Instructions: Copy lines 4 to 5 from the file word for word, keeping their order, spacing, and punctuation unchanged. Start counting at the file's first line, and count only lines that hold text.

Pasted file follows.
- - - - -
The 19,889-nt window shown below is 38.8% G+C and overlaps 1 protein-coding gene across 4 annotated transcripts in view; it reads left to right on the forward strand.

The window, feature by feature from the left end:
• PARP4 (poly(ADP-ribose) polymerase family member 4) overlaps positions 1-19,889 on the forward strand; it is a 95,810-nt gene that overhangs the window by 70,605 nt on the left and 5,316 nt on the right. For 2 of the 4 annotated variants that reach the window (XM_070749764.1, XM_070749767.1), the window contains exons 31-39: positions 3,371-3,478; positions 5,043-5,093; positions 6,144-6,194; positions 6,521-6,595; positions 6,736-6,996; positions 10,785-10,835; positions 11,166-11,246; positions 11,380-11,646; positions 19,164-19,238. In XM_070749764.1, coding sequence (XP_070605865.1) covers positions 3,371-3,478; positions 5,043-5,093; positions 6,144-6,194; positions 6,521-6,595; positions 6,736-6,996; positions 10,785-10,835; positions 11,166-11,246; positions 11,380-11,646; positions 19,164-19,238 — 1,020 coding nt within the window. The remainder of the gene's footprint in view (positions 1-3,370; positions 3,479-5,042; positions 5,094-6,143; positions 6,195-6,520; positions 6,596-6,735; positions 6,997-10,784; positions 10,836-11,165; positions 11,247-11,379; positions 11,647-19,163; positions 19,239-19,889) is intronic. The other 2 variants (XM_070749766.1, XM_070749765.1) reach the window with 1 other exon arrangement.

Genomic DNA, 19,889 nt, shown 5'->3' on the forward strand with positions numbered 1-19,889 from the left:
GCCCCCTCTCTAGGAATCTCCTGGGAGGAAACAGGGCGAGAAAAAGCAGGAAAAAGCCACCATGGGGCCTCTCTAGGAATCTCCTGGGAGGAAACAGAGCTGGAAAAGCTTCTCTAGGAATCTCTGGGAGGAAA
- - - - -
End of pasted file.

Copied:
Genomic DNA, 19,889 nt, shown 5'->3' on the forward strand with positions numbered 1-19,889 from the left:
GCCCCCTCTCTAGGAATCTCCTGGGAGGAAACAGGGCGAGAAAAAGCAGGAAAAAGCCACCATGGGGCCTCTCTAGGAATCTCCTGGGAGGAAACAGAGCTGGAAAAGCTTCTCTAGGAATCTCTGGGAGGAAA